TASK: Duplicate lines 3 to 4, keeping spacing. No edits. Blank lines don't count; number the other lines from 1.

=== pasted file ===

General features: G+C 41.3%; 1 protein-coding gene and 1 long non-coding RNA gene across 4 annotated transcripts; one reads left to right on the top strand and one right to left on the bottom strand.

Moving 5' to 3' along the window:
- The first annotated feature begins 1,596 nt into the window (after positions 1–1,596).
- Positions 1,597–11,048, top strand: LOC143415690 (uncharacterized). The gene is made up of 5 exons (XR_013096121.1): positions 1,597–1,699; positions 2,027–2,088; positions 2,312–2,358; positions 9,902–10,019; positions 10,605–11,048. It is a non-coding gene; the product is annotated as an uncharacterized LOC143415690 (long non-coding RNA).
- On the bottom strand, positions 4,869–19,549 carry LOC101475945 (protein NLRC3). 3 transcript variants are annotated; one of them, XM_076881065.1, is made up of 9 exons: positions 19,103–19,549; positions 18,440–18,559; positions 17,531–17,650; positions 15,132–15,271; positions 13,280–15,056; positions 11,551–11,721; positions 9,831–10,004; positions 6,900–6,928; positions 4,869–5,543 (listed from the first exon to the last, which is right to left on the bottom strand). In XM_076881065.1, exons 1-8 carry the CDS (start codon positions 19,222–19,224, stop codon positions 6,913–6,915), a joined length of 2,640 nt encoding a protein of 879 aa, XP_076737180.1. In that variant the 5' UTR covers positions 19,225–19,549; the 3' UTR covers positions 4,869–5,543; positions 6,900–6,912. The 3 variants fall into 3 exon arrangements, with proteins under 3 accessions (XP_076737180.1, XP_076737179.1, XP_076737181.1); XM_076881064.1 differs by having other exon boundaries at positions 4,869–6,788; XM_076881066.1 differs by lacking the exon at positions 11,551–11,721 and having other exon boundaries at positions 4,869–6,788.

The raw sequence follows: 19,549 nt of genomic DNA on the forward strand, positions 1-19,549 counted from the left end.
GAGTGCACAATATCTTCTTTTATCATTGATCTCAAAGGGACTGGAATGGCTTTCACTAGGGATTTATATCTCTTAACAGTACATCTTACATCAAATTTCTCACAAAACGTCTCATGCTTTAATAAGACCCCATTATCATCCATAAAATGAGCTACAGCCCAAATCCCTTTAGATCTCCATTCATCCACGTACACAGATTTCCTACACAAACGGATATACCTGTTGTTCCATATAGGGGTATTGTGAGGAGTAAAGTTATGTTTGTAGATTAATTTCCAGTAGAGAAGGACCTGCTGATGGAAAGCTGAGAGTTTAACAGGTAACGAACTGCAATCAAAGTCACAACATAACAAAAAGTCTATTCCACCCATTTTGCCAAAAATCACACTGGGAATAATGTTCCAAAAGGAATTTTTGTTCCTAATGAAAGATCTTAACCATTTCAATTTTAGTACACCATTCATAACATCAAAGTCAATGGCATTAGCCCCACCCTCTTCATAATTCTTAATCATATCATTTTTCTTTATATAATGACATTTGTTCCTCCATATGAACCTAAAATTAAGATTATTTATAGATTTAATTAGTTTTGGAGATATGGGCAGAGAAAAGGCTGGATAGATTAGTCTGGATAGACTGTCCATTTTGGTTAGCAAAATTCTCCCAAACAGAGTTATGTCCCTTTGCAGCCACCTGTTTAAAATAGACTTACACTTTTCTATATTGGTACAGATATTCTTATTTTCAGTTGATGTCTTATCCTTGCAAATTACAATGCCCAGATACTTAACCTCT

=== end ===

- The first annotated feature begins 1,596 nt into the window (after positions 1–1,596).
- Positions 1,597–11,048, top strand: LOC143415690 (uncharacterized). The gene is made up of 5 exons (XR_013096121.1): positions 1,597–1,699; positions 2,027–2,088; positions 2,312–2,358; positions 9,902–10,019; positions 10,605–11,048. It is a non-coding gene; the product is annotated as an uncharacterized LOC143415690 (long non-coding RNA).